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Logo of nihpaAbout Author manuscriptsSubmit a manuscriptHHS Public Access; Author Manuscript; Accepted for publication in peer reviewed journal;
 
Methods Mol Biol. Author manuscript; available in PMC 2014 March 25.
Published in final edited form as:
PMCID: PMC3965369
NIHMSID: NIHMS563900

Genetic Incorporation of Unnatural Amino Acids into Proteins in Yeast

Abstract

Unnatural amino acids can be genetically incorporated into proteins in live cells by using an orthogonal tRNA/aminoacyl-tRNA synthetase pair. Here we describe a method to efficiently express the orthogonal tRNA and synthetase in Saccharomyces cerevisiae, which enables unnatural amino acids to be genetically incorporated into target proteins in yeast with high efficiency. We also describe the use of a yeast strain deficient in the nonsense-mediated mRNA decay, which further increases the unnatural amino acid incorporation efficiency when a stop codon is used to encode the unnatural amino acid. These strategies will facilitate the investigation of proteins and their related biological processes in yeast by exploiting the novel properties afforded by unnatural amino acids.

Keywords: Unnatural amino acid, Yeast, Orthogonal tRNA, Orthogonal synthetase, Amber suppression, Polymerase III promoter, Nonsense-mediated mRNA decay, Green fluorescent protein

1. Introduction

To genetically incorporate an unnatural amino acid into proteins in yeast, an orthogonal tRNA/aminoacyl-tRNA synthetase pair needs to be expressed (1, 2). This tRNA/synthetase pair does not cross-talk with endogenous tRNA/synthetase pairs and is engineered to be specific for the desired unnatural amino acid. One challenge is to efficiently express the orthogonal tRNA in yeast (1, 3). Most orthogonal tRNAs used in yeast are derived from bacteria. However, bacteria and yeast differ significantly in tRNA transcription and processing (4) (Fig. 1a). Bacterial tRNAs are transcribed by the sole RNA polymerase (Pol) through promoters upstream of the tRNA gene. The transcription of yeast (and other eukaryotic) tRNAs by Pol III depends principally on promoter elements within the tRNA known as the A- and B-box (4). The A- and B-box identity elements are conserved among eukaryotic tRNAs, but are lacking in many bacterial tRNAs. In addition, bacterial tRNA genes encode full tRNA sequences, whereas eukaryotic tRNAs have the 3′-CCA trinucleotide enzymatically added after transcription (4). Therefore, transplanting bacterial tRNA directly into the tRNA gene cassette in yeast does not generate functional tRNA.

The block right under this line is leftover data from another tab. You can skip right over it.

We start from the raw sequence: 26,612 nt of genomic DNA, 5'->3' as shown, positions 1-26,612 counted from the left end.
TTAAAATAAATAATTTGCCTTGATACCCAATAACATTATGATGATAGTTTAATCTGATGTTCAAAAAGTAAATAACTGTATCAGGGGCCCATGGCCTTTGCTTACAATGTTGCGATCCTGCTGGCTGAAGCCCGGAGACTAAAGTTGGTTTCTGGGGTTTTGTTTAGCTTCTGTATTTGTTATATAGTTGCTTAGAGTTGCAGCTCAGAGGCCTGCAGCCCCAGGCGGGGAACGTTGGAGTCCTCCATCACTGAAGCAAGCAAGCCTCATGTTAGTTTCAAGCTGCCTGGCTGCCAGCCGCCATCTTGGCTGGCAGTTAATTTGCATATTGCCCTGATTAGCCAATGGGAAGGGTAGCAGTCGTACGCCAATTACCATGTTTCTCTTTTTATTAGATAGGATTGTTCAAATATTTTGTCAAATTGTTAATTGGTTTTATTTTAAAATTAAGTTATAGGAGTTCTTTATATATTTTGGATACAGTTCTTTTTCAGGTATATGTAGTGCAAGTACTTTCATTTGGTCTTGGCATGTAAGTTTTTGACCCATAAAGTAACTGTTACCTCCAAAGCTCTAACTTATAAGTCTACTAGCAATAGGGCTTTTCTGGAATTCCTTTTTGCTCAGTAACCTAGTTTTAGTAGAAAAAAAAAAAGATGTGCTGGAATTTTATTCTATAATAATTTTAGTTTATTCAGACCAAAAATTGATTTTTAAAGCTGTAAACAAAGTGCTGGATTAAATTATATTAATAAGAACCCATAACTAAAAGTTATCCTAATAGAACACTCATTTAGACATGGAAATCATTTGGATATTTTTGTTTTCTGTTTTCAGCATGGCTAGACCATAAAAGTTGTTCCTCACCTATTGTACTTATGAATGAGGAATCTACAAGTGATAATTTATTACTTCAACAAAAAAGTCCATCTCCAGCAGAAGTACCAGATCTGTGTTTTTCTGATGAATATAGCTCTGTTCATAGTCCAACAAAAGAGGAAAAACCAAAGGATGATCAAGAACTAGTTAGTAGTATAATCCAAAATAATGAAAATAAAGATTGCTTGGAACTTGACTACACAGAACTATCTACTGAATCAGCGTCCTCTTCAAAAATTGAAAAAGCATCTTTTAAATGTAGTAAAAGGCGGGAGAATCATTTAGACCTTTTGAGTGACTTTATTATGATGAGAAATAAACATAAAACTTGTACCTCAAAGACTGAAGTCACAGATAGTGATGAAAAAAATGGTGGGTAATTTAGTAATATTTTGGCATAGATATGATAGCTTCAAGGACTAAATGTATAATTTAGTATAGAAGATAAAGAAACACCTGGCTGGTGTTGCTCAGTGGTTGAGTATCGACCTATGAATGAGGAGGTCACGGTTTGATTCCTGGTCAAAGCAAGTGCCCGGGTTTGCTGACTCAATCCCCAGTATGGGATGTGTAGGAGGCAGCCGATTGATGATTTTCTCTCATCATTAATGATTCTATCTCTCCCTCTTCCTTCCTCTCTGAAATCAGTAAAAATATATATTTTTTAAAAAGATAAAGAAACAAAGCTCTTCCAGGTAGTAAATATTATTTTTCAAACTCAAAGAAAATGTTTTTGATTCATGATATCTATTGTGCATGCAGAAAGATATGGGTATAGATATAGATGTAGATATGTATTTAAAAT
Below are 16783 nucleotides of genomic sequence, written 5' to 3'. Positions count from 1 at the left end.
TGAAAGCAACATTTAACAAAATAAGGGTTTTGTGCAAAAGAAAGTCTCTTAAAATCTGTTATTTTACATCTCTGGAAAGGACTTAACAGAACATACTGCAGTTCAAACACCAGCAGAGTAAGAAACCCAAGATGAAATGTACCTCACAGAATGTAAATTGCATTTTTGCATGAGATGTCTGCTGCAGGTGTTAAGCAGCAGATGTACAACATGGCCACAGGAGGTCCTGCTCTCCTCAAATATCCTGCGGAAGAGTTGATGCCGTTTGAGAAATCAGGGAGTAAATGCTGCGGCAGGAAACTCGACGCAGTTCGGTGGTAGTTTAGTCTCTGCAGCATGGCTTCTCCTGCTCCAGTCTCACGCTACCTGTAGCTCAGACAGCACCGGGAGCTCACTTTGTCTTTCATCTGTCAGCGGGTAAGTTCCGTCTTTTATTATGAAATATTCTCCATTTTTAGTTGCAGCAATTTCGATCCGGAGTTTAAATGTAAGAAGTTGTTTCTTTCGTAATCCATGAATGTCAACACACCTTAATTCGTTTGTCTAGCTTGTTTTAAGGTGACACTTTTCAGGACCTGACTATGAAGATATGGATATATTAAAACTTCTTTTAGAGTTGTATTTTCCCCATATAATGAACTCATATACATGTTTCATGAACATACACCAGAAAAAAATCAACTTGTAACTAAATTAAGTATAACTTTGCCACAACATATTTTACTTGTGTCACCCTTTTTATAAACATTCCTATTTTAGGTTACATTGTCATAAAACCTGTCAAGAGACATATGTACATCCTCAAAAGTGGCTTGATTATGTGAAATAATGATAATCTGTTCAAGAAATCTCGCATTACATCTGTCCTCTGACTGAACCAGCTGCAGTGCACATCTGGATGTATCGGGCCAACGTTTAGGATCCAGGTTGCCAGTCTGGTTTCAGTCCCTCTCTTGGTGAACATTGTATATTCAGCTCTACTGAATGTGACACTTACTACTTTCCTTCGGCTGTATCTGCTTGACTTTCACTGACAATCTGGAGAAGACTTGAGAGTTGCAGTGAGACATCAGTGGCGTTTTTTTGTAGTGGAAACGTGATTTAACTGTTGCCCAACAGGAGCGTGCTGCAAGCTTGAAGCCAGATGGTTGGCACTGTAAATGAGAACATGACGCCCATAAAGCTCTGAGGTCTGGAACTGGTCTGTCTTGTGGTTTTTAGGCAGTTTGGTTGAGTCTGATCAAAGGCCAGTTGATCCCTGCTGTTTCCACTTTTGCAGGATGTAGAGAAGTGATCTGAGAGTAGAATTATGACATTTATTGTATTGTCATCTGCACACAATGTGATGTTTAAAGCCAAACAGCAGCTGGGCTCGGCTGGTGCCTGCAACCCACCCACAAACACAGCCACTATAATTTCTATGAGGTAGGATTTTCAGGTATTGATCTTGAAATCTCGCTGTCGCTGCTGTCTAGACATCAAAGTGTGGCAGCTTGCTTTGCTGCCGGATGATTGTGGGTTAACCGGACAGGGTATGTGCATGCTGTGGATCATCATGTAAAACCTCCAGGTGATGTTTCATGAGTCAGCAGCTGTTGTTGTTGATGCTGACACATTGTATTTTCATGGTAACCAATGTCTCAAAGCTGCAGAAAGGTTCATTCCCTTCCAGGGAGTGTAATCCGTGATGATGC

Fig. 1
A general method for efficient expression of orthogonal bacterial tRNAs in yeast. (a) Gene elements and organization for tRNA transcription in bacteria (top) and in eukaryotic cells (bottom) are different. (b) Expression of prokaryotic tRNAs in yeast ...

We developed a general method to express bacterial tRNAs in yeast (3), which involves placing an external Pol III promoter containing the consensus eukaryotic A- and B-box sequences upstream of the target bacterial tRNA gene (Fig. 1b). The 3′-CCA trinucleotide of the tRNA is excluded, and the tRNA(−CCA) gene is followed by a 3′-flanking sequence of an endogenous yeast tRNA. A primary RNA consisting of the promoter and the tRNA is transcribed, and the promoter is cleaved posttranscriptionally to yield the mature tRNA. Two yeast Pol III promoters, the RPR1 promoter and the SNR52 promoter, have been shown to efficiently drive the expression of Escherichia coli tRNAs in yeast. The expressed E. coli tRNA is six- to ninefold more active in translation than the same tRNA transcribed by using the SUP4 5′-flanking sequence. Alternative methods using a strong Pol II promoter with tandem tRNA repeats (5) or the yeast tRNAArg fused upstream of the target tRNA (6, 7) have also been developed. We will focus on the SNR52/RPR1 promoter method here, as this method works with different E. coli tRNAs and has been reproducibly used in different laboratories (8, 9). A similar approach involving the use of type-3 Pol III promoters also works efficiently in mammalian cells (10).

The amber stop codon, UAG, is often introduced into the gene of interest to specify the site at which the unnatural amino acid is to be incorporated. The Nonsense-mediated mRNA decay (NMD) pathway mediates the rapid degradation of mRNAs that contain premature stop codons in yeast (11), whereas no such pathway exists in E. coli. When stop codons are used to encode unnatural amino acids, NMD could result in a shorter lifetime for the target mRNA and thus a lower protein yield in yeast. We generated an NMD-deficient yeast strain (LWUPF1Δ) by knocking out the upf1 gene from the yeast genome, and found that this strain indeed increases the unnatural amino acid incorporation efficiency in comparison to the wild-type (wt) yeast (3).